Review:  This was a really well-written fantasy.  I was concerned when first starting it because their is a large cast of primary and secondary characters and was worried that I would get bogged down in keeping everyone straight and not be able to pay much attention to the plot.  However, Rhodes does a phenomenal job of giving each character a very unique set of characteristics that painted a clear picture of them in my mind.  Falling Kingdoms had really great character development in this novel alone and it makes me very excited to see how these characters will be changed even more in future books.  A great example of this was Prince Magnus.  In the beginning of the novel, he was a favorite character of mine.  He had a really heart breaking childhood and although he worked hard to appear indifferent about his father and his discontent, it was clear that he was affected.  But because of very believable events and the more negative aspects of Magnus’ character he becomes less appealing as the novel moves forward.  He is an example of the complexity of people and the effect nature can have on them. Rhodes captures this in all of the characters really well.  I am excited to continue this series, and find out the future for Mytica.

Magonia – Maria Dahvana Headley


Title: Magonia

Author: Maria Dahvana Headley

Rating: 3/5 stars

Aza Ray Boyle has suffered from an extremely rare lung disease her entire life.  Previously unseen, Aza Ray Syndrome makes it extremely painful and difficult for Aza to breathe at all times.  Doctors have little faith that Aza will live much longer and every year that she manages to hang on is seen as a miracle.  Now approaching her 16th birthday, Aza still continues to battle the effects of this condition, and it manifests itself in anything from seizures and lightheadedness to hallucinations.  The novel kicks off with Aza experiencing a hallucination in her English class, when she sees a ship breaking through the clouds outside her class window, and someone from that ship calling out to her.

Aza soon discovers that she not hallucinating and her lifetime of breathing complications are explained by something much more fantastical than a rare breathing condition.  She soon learns that she is originally from a different world where the makeup of the atmosphere is much different.  As a result, Aza has spent her life on Earth slowly drowning.  Now faced with a possible new existence, Aza must determine who has her best interests in mind and what would be the best direction for her life.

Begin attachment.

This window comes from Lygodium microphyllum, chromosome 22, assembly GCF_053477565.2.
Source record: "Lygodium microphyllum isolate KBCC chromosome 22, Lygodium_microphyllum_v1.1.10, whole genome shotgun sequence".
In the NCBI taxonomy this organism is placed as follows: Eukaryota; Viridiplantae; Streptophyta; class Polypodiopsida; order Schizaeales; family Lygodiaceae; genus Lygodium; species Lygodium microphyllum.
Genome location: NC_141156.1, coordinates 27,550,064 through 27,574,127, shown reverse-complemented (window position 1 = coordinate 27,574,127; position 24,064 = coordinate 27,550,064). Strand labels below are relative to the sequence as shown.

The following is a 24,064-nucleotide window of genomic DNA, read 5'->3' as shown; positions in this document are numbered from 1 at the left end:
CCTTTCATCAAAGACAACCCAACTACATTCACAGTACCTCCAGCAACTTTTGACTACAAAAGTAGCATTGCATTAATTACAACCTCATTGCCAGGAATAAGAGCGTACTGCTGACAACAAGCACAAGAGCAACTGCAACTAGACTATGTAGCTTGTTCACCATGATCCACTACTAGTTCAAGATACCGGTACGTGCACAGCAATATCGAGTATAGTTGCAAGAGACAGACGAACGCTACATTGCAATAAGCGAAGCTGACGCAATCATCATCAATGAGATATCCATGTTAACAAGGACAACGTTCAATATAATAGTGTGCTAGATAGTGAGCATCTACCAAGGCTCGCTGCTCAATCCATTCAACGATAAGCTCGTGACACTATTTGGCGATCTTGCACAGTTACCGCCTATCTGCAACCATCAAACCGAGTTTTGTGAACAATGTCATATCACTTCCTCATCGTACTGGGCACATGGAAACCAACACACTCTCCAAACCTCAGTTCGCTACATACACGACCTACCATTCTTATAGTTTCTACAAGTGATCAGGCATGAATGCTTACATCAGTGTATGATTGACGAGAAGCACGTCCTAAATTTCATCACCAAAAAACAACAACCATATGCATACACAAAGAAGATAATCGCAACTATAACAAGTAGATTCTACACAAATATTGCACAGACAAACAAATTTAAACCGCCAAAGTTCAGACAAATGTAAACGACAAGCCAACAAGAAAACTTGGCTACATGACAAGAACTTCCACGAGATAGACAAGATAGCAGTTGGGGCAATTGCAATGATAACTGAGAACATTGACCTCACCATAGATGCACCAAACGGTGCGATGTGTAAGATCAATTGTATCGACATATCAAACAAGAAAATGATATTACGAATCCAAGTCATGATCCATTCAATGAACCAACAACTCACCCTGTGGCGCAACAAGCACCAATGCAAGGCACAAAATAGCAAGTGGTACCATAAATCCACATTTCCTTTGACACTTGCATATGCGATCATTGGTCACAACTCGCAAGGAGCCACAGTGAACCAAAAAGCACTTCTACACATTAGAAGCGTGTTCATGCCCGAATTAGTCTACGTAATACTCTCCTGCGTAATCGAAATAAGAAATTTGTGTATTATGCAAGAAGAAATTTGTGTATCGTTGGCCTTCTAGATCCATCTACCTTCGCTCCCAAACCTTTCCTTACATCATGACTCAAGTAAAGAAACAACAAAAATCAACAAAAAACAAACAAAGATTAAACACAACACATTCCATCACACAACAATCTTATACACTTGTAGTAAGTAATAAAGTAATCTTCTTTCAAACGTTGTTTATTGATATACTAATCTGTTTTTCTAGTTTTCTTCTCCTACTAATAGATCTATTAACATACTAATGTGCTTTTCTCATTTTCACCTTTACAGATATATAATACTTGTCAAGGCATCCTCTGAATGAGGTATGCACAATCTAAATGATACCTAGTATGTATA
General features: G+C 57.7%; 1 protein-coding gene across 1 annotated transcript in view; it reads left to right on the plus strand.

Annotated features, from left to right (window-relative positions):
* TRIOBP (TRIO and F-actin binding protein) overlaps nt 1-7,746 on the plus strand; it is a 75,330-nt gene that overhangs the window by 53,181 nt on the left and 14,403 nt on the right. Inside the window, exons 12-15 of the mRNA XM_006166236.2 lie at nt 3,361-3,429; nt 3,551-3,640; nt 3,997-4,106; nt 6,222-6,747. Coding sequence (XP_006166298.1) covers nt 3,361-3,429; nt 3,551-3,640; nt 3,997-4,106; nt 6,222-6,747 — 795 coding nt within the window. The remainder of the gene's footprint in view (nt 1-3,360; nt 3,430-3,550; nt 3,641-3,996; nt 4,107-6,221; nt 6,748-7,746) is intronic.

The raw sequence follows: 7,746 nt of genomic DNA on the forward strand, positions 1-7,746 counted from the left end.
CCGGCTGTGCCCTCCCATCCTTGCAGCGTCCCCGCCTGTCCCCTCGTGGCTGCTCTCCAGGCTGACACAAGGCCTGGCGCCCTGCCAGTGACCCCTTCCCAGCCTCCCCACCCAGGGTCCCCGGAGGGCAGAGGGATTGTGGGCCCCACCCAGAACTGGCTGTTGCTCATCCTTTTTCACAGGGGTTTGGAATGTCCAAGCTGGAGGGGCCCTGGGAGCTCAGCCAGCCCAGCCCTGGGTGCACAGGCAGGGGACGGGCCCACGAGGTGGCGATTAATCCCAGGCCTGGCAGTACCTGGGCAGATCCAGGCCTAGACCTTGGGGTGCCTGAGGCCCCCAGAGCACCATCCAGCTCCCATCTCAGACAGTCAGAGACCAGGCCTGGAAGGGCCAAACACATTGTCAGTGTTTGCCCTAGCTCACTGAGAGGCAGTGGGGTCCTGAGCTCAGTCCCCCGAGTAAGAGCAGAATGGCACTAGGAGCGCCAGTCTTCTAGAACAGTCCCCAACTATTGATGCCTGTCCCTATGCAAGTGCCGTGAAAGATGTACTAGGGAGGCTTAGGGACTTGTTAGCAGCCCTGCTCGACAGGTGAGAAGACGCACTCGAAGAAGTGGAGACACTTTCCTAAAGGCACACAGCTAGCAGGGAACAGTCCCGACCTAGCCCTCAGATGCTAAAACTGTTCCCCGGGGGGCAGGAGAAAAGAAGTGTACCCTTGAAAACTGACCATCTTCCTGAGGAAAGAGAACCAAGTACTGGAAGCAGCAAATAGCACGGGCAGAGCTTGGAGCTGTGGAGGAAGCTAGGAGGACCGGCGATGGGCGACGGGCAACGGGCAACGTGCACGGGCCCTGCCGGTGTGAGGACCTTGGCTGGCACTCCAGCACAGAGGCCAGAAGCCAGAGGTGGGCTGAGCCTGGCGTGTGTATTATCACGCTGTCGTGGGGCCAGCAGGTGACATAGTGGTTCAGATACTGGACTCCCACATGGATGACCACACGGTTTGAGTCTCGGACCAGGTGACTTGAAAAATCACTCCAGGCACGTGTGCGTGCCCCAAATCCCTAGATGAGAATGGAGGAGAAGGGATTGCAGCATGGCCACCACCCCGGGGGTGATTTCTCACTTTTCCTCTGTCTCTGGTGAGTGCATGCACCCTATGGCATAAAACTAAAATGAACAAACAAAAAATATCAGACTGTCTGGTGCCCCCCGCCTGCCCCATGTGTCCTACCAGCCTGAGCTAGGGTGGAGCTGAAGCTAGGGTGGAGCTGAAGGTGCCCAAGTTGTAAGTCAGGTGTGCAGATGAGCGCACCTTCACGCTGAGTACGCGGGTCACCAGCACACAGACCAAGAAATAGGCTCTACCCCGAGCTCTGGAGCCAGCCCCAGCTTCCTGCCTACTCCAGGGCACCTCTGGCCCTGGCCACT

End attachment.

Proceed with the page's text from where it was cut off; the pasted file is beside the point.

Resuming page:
Review:  This book was really difficult for me to get into.  I’ve had it for a few months and kept starting it and getting sidetracked within the first 50 pages.  Aza’s character in the beginning of the novel is characterized as extremely cynical and full of angst.  As the reader, I took on this blasé attitude about the story which caused me to be indifferent about the characters and events.  When Aza experiences a very real health scare within the first few chapters of the novel, and begins to get very emotional and upset in front of her mother about her possible death I found it jarring and inconsistent with her previous attitude towards her mortality.  If this display had been utilized when I was more comfortable with the cynical character, I think it could have been really powerful to see her feel such deep emotion and display an attitude that is so different from Aza’s norm.  But in this case it left me more confused, and I didn’t have any emotional attachment to it at all.

I think Headley’s skill in this novel was her description of the ship and the people of Magonia.  That is when I took a real interest in the novel and wanted to hear more about how the characters looked and acted.  Overall, this book was okay and creative, but I wish I was able to connect more with the characters causing me to have more of an interest in how the plot was going to play out.


The Game of Love and Death by Martha Brockenbrough


The Game of Love and Death

Martha Brockenbrough

Rating: 5/5 stars

In The Game of Love and Death, humans are pawns in a centuries long competition to prove who has more power.  In this novel, Love and Death are mystical figures who repeatedly choose human players to manipulate in order to try and achieve their desired outcome.  Past players have included the likes of Cleopatra and Marc Anthony, and Helen of Troy and Paris.  For the latest round, it is the early 20th century and Love, despite never having won a round of the game, has chosen a young man named Henry and Death has picked a young musician named Flora.  By marking them at their birth these players are connected for the rest of their lives.  Death and Love are allowed to change their surroundings, by having Flora and Henry’s loved ones pass away, for example, but neither can directly interfere with the players’ personal safety.

In 1937, Love and Death find that Flora and Henry have both matured and that their game can now commence.  The stakes: In order for Love to win, the two players must have the courage to continually choose each other despite all the odds.  If they do not, Death wins the right to take the life of her player.  There are several barriers that make a relationship between Henry and Flora difficult and unlikely during this time in history.  The largest obstacle being the fact that Flora is black and Henry is white.  Death uses this and several other factors to constantly try to push doubt and hesitation to the front of Flora’s mind.  Love on the other hand uses the other strong relationships in Henry’s life to encourage him to have the hope, courage, and patience, to try to convince Flora to take the risk on their love.

Review: I really enjoyed the concept of this story and Brockenbrough does a great job of giving both Love and Death very human characteristics.  Throughout this competition it is very clear that while this game is meant to be a diversion from their eternal duties, both Love and Death, are not happy with their current situations.  Despite being immortal, they each have their moments when they ache for the lives and relationships the players around them possess.